createdDateTime: "May 16 2021", // specified value does not contain time portion
    created: "2021-05-16T14:12:07" // name of the field does not indicate that it is DateTime field
}
 
// CORRECT
{
    createdDateTime: "2021-05-16T14:12:07−05:00"
}

Intervals and Durations

Reference: Microsoft API Guidelines for Durations

Durations

Durations MUST be serialized in conformance with ISO 8601. In general durations format contains parts of data and time separated from each other P<date>T<time>. P indicates the beginning of the duration value, and T is a separation between date and time parts to avoid ambiguity. Durations are “represented by the format P[n]Y[n]M[n]DT[n]H[n]M[n]S” where after each numeric value followed by designator of that value:

  • P is the duration designator (historically called “period”) placed at the start of the duration representation.
  • Y is the year designator that follows the value for the number of years.
  • M is the month designator that follows the value for the number of months.
  • W is the week designator that follows the value for the number of weeks.
  • D is the day designator that follows the value for the number of days.
  • T is the time designator that precedes the time components of the representation.
  • H is the hour designator that follows the value for the number of hours.
  • M is the minute designator that follows the value for the number of minutes.
  • S is the second designator that follows the value for the number of seconds.

For example, P3Y6M4DT12H30M5S represents a duration of “three years, six months, four days, twelve hours, thirty minutes, and five seconds.”

// INCORRECT
{
    duration: "3Y6M4DT12H30M5S", // missing "P" - duration designator at the beginning of the duration string
    duration: "15 minutes", // string does not follow ISO standard
    duration: "PTH30MS" // designators should not exist without actual value, and vice versa, each value should have designator associated to it
}
 
// CORRECT
{
    duration: "P3Y6M4DT12H30M5S", // 3 years, 6 months, 4 days, 12 hours, 30 minutes, 5 seconds
    duration: "PT1H30M5S", // only time duration since there is no date value between P and T: 1 hour, 30 minutes, 5 seconds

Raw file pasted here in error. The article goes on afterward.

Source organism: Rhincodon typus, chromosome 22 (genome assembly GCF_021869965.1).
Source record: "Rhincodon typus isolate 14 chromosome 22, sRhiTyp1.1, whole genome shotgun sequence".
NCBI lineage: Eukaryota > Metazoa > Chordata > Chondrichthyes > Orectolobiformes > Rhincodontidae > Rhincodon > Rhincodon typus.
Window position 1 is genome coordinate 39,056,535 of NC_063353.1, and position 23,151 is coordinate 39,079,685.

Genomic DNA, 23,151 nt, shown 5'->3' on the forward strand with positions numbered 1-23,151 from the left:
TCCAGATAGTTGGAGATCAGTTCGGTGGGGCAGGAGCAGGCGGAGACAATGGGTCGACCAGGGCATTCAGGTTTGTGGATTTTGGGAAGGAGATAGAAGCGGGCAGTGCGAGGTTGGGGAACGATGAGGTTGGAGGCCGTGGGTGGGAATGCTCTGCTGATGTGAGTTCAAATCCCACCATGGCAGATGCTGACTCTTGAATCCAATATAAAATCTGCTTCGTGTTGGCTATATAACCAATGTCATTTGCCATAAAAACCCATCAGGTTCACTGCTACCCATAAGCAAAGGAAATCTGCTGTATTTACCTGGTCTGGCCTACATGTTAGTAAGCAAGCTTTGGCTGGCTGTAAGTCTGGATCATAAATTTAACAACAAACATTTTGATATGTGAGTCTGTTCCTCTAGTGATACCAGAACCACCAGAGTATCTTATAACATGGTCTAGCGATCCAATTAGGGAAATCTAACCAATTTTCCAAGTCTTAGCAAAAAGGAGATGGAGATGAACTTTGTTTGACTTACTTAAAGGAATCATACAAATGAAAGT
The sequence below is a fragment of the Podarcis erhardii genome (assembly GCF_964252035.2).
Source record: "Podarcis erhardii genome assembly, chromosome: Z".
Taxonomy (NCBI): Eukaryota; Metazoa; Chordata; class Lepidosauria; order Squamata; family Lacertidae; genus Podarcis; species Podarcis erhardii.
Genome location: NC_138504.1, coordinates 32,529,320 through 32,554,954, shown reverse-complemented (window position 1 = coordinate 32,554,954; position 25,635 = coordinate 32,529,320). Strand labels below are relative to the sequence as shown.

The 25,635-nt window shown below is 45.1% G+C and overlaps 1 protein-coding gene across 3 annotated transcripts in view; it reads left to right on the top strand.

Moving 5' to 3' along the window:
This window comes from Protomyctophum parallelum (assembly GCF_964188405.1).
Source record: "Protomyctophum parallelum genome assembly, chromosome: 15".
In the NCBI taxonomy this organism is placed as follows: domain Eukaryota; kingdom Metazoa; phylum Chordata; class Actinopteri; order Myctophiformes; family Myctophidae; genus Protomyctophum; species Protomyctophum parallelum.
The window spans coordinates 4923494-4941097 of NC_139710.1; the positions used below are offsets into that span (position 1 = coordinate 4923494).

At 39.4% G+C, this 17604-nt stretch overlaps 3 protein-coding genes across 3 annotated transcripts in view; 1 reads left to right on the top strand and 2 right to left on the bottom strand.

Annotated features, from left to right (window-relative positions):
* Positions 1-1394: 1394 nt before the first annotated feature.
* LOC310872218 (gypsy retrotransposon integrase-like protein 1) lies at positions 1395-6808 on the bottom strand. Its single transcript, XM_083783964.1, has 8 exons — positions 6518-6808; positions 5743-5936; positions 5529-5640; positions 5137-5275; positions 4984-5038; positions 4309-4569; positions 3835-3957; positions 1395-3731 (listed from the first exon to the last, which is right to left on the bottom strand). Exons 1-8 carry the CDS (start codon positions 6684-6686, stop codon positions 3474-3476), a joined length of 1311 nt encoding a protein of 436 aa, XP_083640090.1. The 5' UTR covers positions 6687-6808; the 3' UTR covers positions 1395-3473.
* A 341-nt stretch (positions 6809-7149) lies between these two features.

duration: "P3MT30M", // example where ambiguity between "month" and "minute" resolved by separating date and time parts. This period is 3 months and 30 minutes
    duration: "P3Y", // date only: 3 years
    duration: "PT30M" // time only: 30 minutes period
}

Intervals

Intervals are defined as part of ISO 8601 and MUST follow one of the following formats:

  • Start and end dates: <startDate>/<endDate>
  • Start and duration: <startDate>/<duration>
  • Duration and end date: <duration>/<endDate>
{
    interval: "2007-03-01T13:00:00Z/2008-05-11T15:30:00Z", // <startDate>/<endDate> interval that starts at 1pm of March 1st, 2007 and ends at 3:30pm of May 11th 2008.
 
    interval: "2007-03-01T13:00:00Z/P1Y2M10DT2H30M", // <startDate>/<duration> interval that starts 1pm of March 1st, 2007
                                                     // and ends after specified period of 1 year, 2 months, 10 days, 2 hours and 30 minutes
 
    interval: "P1Y2M10DT2H30M/2008-05-11T15:30:00Z" // <duration>/<endDate> interval that defined by specified period
                                                    // of 1 year, 2 months, 10 days, 2 hours and 30 minutes and ends 3:30pm of May 11th 2008
}

Repeating Intervals MUST follow R[n]/<interval> format where R[n] indicates amount of repetitions and interval value itself as specified earlier, separated by slash /:

{
    repeat: "R5/2007-03-01T13:00:00Z/2008-05-11T15:30:00Z", // repeat 5 times interval that starts at 1pm of March 1st, 2007 and ends at 3:30pm of May 11th 2008
}

Schedules

When there is a need to represent a schedule-based string that represents a repetitive or one-time scheduled operation, that string SHOULD follow cron format, given that service that executes those schedules support cron as well.

schedule:    "30       4       1      1         *"
           (minute)  (hour)  (day)  (month) (weekday)
 
// EXAMPLE
{
    schedule: "30 4 1 1 *" // At 04:30 on day-of-month 1 in January.
}